The Arlington Diocese's new Roman Catholic bishop, Paul Stephen Loverde, has ordered a Falls Church pastor to stop allowing girls to serve at Mass because he failed to get permission first, a move regarded by the bishop as priestly disobedience.
The Rev. Horace H. "Tuck" Grinnell, pastor of St. Anthony of Padua Church, complied. But in an unusual display of public dissent, he made clear in his sermon and church bulletin Sunday that he disagreed with the ban on altar girls, calling its supporters "out to sea" and "living in another world."
"Why is it normal that men and women should serve together as lectors, Eucharistic Ministers and choir members, yet not serve together as altar servers?" Grinnell asked in his bulletin. "Both male and female altar servers are the norm in the rest of the United States and most of the world (including Rome)."
In his sermon, Grinnell told congregation members that Loverde's address was in the bulletin, and he urged them to write to the bishop, according to some who attended the service.
Loverde, who replaced the late Bishop John R. Keating in March as head of the 336,000-member diocese, is on vacation. But one of his senior staff members said the issue is obedience, not altar girls.
"It's standard operating procedure that once a bishop has died, the policies he created do not end with his death," said the Rev. Robert J. Rippy, diocesan chancellor. "Therefore, the policy he made on female altar servers remains in force."
Pope John Paul II ruled in 1994 that girls can be altar servers, but he left the decision to each diocese. Keating barred girls because he viewed serving at Mass as a way to encourage boys to become priests. Arlington is one of two U.S. dioceses that do not permit altar girls.
Rippy said Loverde, who allowed altar girls in his former diocese of Ogdensburg, N.Y., will not make any changes during his first year as Arlington bishop.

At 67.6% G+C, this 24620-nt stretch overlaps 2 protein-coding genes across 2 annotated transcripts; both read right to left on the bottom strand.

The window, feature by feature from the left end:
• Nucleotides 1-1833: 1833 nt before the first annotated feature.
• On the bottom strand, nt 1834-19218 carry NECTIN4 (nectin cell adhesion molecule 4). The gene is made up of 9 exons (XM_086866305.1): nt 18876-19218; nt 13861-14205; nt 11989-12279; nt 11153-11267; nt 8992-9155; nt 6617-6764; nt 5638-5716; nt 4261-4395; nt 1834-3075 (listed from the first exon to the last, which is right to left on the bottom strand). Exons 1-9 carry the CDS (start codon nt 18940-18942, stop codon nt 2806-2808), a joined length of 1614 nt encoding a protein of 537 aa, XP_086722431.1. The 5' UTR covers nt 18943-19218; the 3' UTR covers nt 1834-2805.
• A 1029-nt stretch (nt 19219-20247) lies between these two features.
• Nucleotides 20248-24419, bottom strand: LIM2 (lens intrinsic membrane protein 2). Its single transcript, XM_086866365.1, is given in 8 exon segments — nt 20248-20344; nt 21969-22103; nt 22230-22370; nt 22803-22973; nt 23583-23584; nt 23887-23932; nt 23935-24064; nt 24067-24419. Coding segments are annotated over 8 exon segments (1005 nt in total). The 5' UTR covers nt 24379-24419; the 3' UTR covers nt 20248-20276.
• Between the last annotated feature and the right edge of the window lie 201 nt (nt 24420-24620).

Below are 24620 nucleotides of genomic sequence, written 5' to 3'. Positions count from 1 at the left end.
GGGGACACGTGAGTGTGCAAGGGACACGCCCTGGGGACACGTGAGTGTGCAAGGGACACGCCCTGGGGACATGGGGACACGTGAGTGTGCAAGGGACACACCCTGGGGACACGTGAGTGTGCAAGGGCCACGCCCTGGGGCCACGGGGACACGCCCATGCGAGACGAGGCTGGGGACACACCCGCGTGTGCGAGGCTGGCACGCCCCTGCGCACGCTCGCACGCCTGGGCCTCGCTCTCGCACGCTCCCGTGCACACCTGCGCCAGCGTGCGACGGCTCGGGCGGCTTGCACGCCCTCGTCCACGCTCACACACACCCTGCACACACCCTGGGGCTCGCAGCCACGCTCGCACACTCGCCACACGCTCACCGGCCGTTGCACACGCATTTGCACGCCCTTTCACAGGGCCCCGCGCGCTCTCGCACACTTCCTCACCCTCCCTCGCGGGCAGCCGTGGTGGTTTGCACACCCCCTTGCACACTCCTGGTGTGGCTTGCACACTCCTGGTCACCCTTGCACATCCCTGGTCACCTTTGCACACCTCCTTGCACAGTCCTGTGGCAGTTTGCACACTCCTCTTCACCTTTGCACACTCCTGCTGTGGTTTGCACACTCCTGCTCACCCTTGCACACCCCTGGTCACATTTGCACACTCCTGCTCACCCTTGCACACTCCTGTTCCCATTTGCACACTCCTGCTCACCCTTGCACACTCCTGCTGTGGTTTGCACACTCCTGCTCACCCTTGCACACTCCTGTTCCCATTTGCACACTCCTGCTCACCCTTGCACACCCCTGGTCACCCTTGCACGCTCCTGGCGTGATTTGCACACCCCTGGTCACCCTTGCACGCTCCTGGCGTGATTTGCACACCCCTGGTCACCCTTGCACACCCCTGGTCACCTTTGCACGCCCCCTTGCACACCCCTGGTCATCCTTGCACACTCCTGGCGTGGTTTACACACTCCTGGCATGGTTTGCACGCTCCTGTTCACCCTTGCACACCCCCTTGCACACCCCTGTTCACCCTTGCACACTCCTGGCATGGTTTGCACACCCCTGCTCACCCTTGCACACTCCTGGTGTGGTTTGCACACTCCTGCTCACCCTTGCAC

"Father Grinnell took it upon his own authority to change that policy, which he had no right to do, and in fact it's seen as a matter of being disobedient," Rippy said. "I think it's important to stress that when a man is ordained a priest, he promises respect and obedience to the bishop and to his successors in office."
Loverde's move illustrates the tension between U.S. Catholic bishops and some priests who find it hard to reconcile some church teachings with the personal and pastoral needs of their congregations. It came just days before the Vatican on Tuesday banned an American nun and priest from ministering to gay men and lesbians because the priest and nun did not fully reflect church teachings on the "intrinsic evil of homosexual acts."
"As far as our household, we're disappointed" by the return to a ban on altar girls, said St. Anthony parishioner Regina Gilbertson, of Alexandria. "Participating in the liturgy is one of the most exciting things for Catholics and for Catholic women."
Grinnell, who has been St. Anthony's pastor since 1994, began accepting girl servers about a year ago. He did not return phone calls seeking comment. The priest, who is in his late forties, appeared most angry with a group of conservative Catholics who wrote Loverde complaining about altar girls.
"Bishop Loverde told me he had received some letters from people who did not want to have young women serve with young men on the altar," Grinnell wrote in the church bulletin. "I assumed that these letters could only have come from some of the retrograde clergy of the Arlington diocese (who seem to be permanently 'out to sea' on this issue).
"I was quite surprised, therefore, when the Bishop told me that he had also received some letters from lay people," Grinnell added. "I understand that some of my brothers are living in another world."
Rippy said the diocese has received "upward of 20 or 30" letters.
Loverde also asked Grinnell to stop using both bread and wine at Holy Communion on Sundays. Keating had banned this as a "practicality," Rippy said, because it takes too long to distribute to large crowds.